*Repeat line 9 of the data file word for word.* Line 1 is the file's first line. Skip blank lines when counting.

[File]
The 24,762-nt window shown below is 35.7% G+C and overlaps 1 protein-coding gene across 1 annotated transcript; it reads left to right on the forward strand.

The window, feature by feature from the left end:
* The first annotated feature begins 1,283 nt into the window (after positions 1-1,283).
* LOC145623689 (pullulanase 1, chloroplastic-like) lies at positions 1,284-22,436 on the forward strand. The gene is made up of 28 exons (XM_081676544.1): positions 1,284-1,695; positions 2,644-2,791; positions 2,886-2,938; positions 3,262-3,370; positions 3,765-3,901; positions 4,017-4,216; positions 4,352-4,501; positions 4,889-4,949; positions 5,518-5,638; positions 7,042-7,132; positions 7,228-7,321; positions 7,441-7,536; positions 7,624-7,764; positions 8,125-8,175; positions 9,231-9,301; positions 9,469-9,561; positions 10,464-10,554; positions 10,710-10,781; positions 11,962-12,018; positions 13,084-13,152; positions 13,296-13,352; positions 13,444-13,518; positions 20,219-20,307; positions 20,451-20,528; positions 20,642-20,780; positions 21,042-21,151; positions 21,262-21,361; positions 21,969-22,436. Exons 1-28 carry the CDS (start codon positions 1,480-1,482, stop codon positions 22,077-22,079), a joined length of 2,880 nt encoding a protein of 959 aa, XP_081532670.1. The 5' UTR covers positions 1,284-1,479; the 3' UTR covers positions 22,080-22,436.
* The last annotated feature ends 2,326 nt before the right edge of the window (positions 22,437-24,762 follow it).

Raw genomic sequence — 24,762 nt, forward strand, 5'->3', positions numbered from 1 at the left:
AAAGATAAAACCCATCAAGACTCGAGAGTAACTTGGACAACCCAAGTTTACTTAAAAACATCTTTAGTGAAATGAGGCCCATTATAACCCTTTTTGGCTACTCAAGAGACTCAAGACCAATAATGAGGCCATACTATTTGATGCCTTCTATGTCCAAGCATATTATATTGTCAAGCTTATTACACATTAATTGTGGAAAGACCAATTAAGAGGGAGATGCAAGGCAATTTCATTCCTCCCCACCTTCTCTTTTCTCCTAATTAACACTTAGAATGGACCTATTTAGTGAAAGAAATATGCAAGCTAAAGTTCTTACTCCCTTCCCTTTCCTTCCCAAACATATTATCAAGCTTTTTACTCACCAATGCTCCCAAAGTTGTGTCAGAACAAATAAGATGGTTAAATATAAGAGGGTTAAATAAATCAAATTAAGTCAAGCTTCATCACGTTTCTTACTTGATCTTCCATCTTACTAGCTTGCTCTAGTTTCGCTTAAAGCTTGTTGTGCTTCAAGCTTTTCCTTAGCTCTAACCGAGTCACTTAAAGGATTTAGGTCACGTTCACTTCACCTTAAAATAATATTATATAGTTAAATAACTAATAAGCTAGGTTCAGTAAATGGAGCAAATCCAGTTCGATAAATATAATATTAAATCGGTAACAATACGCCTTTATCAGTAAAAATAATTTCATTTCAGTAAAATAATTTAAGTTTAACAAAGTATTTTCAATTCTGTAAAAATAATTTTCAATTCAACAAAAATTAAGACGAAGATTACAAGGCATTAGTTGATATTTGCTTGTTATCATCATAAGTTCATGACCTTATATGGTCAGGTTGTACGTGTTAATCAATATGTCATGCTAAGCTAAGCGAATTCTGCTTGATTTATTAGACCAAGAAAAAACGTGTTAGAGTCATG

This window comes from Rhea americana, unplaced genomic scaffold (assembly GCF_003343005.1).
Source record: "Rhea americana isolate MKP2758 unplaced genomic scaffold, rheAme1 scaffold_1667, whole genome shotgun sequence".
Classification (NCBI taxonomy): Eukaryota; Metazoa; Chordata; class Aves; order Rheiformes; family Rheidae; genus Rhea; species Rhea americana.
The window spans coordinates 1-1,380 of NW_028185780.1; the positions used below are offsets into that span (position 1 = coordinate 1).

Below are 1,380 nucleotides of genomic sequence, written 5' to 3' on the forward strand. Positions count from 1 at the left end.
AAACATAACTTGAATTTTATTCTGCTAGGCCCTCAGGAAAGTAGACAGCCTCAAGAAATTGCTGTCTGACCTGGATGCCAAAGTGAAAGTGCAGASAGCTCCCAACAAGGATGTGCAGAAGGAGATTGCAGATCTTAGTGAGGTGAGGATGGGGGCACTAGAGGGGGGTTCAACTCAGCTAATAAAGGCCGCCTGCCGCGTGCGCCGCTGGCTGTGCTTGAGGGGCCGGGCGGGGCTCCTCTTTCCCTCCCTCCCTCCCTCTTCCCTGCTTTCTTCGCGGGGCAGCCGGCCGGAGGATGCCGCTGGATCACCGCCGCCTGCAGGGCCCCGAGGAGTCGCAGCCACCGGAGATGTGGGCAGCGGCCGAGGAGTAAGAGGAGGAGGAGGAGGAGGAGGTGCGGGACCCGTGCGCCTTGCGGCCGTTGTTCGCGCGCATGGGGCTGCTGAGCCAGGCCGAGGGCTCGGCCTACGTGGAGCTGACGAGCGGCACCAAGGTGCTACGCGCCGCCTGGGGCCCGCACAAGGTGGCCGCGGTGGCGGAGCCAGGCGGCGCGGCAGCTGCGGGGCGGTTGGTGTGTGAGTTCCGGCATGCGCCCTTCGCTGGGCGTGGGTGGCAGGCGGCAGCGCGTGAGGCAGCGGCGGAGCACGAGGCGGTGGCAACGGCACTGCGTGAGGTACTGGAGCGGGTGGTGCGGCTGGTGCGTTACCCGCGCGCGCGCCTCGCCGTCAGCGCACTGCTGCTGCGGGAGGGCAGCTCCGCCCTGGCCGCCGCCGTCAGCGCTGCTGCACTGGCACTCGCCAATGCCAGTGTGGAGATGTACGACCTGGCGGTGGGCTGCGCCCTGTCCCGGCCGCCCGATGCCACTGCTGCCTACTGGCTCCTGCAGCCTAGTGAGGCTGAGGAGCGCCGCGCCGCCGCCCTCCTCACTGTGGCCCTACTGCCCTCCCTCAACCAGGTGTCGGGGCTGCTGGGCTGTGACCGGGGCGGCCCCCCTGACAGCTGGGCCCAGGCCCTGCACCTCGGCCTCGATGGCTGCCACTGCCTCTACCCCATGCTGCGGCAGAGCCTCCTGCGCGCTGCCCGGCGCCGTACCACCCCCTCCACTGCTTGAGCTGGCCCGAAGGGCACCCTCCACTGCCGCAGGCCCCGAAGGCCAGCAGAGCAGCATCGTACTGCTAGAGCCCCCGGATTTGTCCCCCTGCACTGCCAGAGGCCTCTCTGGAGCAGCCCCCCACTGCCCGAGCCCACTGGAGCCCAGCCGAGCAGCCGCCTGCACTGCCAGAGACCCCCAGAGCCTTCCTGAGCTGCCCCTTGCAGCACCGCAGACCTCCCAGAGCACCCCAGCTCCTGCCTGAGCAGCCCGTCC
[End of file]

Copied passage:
Source record: "Rhea americana isolate MKP2758 unplaced genomic scaffold, rheAme1 scaffold_1667, whole genome shotgun sequence".